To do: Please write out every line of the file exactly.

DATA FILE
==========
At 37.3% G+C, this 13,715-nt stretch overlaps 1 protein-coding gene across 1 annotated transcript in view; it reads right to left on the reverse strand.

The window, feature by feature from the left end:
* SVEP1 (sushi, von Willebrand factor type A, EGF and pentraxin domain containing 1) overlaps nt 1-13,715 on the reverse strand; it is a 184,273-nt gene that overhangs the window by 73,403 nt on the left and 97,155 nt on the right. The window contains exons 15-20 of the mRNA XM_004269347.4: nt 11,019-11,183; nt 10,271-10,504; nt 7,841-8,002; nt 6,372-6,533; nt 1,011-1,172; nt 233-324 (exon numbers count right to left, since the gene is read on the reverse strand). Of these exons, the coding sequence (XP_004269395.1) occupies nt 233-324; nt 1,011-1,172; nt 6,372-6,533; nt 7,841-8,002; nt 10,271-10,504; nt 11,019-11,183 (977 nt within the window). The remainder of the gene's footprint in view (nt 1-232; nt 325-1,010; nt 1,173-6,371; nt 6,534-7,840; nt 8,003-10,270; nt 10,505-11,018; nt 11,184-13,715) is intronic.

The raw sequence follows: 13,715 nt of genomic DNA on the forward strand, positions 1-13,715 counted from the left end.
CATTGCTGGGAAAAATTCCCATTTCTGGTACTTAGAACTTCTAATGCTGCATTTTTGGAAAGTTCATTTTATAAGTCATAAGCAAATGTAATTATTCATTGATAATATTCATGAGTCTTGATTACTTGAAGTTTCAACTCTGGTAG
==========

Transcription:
At 37.3% G+C, this 13,715-nt stretch overlaps 1 protein-coding gene across 1 annotated transcript in view; it reads right to left on the reverse strand.

The window, feature by feature from the left end:
* SVEP1 (sushi, von Willebrand factor type A, EGF and pentraxin domain containing 1) overlaps nt 1-13,715 on the reverse strand; it is a 184,273-nt gene that overhangs the window by 73,403 nt on the left and 97,155 nt on the right. The window contains exons 15-20 of the mRNA XM_004269347.4: nt 11,019-11,183; nt 10,271-10,504; nt 7,841-8,002; nt 6,372-6,533; nt 1,011-1,172; nt 233-324 (exon numbers count right to left, since the gene is read on the reverse strand). Of these exons, the coding sequence (XP_004269395.1) occupies nt 233-324; nt 1,011-1,172; nt 6,372-6,533; nt 7,841-8,002; nt 10,271-10,504; nt 11,019-11,183 (977 nt within the window). The remainder of the gene's footprint in view (nt 1-232; nt 325-1,010; nt 1,173-6,371; nt 6,534-7,840; nt 8,003-10,270; nt 10,505-11,018; nt 11,184-13,715) is intronic.

The raw sequence follows: 13,715 nt of genomic DNA on the forward strand, positions 1-13,715 counted from the left end.
CATTGCTGGGAAAAATTCCCATTTCTGGTACTTAGAACTTCTAATGCTGCATTTTTGGAAAGTTCATTTTATAAGTCATAAGCAAATGTAATTATTCATTGATAATATTCATGAGTCTTGATTACTTGAAGTTTCAACTCTGGTAG